that stuff in Iowa."

Mayor J. C. Trahan said he
knew of 300 dead. G. B. Finley,
state highway commission offi-
cial, said at Austin that officials
at the scene had indicated the
toll would reach 1,200. Houston
Police Sergeant Wiley Whatley,
at the disaster scene, estimated
that the death total would be
between 450 and 500.
"Rescue parties bringing out
casualties from the blast area es-
timated that about one out of every
three persons had been killed,
Finley said, "which would indi-
cate around 1,200 dead."
He referred to the dock area,
where principal damage occurred
and where there were some 3,500
persons at the time of the major
blast.
Records of the Metropolitan
Life Insurance Company in
Washington showed that the
disaster was the country's worst,
in lives lost, in the last ten
years. The next worst, the At-
lantic Coast hurricane of Sep-
tember, 1938, took 682 lives.
The Houston Post's report from
State Editor Elbert Turner said
ghat residents were racing in all
lirections to get out of town
ahead of the expected new blasts.
Turner also said that chlorine gas
'ad saturated the dock area and
vas feared to be moving toward
the city's residential and business
sections.
Midwestern headquarters of
the Red Cross at St. Louis re-
ported that 500 bodies had been
brought out of the explosion
area late today and that more
bodies were being found con-
stantly,
Relief and r e s c u e workers
;warmed into the area from all
lirections., National Red Cross
ieadquarters in Washington set
aside $225,000 for relief work and
;ent 30 disaster experts to the
scene.
WanesA YD,
Ban Attacked
A gift of $25 to the Committee
.or Academic Freedom was made
y the campus chapter of the
American Veterans Committee at
ta regular meeting in the Union
last night,
A report on the rally held at
Wayne University yesterday con-
lemning the banning of the AYD
;hapter there was given by Sid
3raber, chairman of the Wayne
chapter of the AVC.
Followin~g the report the Aca-
lemic Frceedomi Committee of the
Local AVC was empowered to plan
action protesting the banning of
he AYD chapter at Wayne.
Deans To Discuss
Faculty Research
A panel of the University's deanz

Texas Disaster Is
Worst of Decade;
Living Flee City
Explosion of Nitrate Ship Kills Whole
Crew, Starts Chain of Fires, Blasts
By THE ASSOCIATED PRESS
TEXAS CITY, Tex., April 16-Giant explosions smashed the wat-
erfront of this industrial gulf port today, killing hundreds and in-
juring thousands, and tonight survivors fled the danger area under
threats of fresh disasters.
Fire, which spread to the docks and industrial area after the
French freighter Grandcamp blew up at its berth, drew close to an
ammunition dump, a gas plant and a ship holding nitroglycerin.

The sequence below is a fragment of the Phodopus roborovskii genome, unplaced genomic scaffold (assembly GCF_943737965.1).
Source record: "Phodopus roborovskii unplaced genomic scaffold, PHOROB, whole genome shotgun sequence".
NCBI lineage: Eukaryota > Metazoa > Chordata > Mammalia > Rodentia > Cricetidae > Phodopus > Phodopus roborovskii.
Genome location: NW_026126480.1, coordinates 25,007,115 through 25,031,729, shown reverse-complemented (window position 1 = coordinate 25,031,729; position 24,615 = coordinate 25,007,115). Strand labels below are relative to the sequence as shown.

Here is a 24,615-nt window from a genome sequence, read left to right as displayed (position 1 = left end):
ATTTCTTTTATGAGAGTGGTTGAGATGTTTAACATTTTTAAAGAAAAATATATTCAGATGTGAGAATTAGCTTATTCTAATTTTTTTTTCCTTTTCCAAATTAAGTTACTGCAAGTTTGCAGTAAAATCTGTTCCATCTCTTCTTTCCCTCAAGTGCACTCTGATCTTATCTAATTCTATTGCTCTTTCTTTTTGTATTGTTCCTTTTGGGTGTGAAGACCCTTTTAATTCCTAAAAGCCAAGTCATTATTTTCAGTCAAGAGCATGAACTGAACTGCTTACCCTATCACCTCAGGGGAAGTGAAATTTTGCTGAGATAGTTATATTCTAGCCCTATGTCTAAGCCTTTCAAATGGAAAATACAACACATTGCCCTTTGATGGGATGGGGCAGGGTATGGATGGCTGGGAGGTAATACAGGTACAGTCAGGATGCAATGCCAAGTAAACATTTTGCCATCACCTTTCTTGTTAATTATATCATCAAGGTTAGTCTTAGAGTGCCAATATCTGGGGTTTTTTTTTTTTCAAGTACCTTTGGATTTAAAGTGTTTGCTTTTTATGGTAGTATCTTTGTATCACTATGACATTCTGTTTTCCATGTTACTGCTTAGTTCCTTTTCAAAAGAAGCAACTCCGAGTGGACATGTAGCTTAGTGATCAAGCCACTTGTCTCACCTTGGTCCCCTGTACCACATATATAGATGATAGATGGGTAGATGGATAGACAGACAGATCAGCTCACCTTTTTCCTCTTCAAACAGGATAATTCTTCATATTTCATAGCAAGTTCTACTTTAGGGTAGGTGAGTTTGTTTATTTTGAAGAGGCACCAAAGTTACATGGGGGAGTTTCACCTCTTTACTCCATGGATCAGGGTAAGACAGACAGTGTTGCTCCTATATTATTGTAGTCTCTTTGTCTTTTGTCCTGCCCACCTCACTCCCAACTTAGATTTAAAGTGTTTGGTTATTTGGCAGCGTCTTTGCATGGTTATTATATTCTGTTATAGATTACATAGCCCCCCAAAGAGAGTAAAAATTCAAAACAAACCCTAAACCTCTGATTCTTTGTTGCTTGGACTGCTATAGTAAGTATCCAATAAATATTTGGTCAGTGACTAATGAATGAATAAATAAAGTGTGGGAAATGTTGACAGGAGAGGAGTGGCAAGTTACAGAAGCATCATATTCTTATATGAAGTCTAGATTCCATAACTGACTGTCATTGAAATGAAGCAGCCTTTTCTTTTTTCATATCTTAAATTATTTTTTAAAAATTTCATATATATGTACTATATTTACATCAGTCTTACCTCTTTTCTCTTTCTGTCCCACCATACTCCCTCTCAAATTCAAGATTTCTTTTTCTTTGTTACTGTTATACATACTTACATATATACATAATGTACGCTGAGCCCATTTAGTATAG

Estimates of the dead ranged from 1,200 down to 450. Father.
M. A. Record of Houston, who with other priests probed the wreck-
age to administer the last sacra- -
ments to the dead, said fought the blaze and seemingly
"There are hundreds of bod- had it under control when an ex-
ies still to be found." plosion ripped the ship apart.
General Jonathan M. Wain- The blast at the Monsanto
wright, hero of Bataan, visited the Plant, in the heart of the dock
scene and said: area, followed.
" uav 1VI U1 1 ct~

k ,
/"

World News at a Glance
By ASSOCIATED PRESS
WASHINGTON, April 16-The Senate agreed tonight to vote at
3 p.m. (CST) next Tuesday on legislation to extend $400,000,000
worth of military and economic assistance to Greece and Turkey.
The decision was reached after the Senate had been held in ses-
sion well into the night to speed action on the proposal.
Earlier in the day the House Foreign Affairs Committee approved
the program 12 to 0.
MOSCOW, April 16-The Kremlin conference of U. S. Sec-
retary of State Marshall acd Prime Minister Stalin was understood
today to have solved no deadlocks and the Foreign Ministers Coun-
cil slated a double ineetingon Austria tomorrow in an apparent
drive to end the conference.
WASHINGTON, April 16 --The leader of the striking telephone
workers said tonight the countrywide tie-up will continue until the
Bell System "gives in or until the workers are starved into submis-
sion."
Joseph A. Beirne, 36-year-old president of the National Federa-
tion of Telephone Workers, an independent union with 39 striking
affiliates, made the statement in an ABC broadcast.

Local Schools To
$34,000 in Sales

Get
Taxes

$34,000will go to the Ann Arbor
Board of Education after May 1
as its share of the sales tax di-
version money.
The board learned at a meet-
ing yesterday that it will receive
funds at the rate of $5.95 per
census child, covering the period
from Dec. 5 to April. Use of the
money in paying increments to
teachers for the current year is
being considered,

TIRED)
Tests Graded By Machine

Seated at the controls of the
machine, which closely resembles
a small metal knee-hole desk, was
Mrs. Amelia Needle, statistician in
the testing division of the Bureau
of Psychological Services. Hav-
ing nlaned the correctly nunched

right answers, the number o
wrong answers, the wrong answer:
subtracted from the right, or 4
fraction of the wrong answen
subtracted from the right. By
pressing additional buttons, the
machine can also register negativ(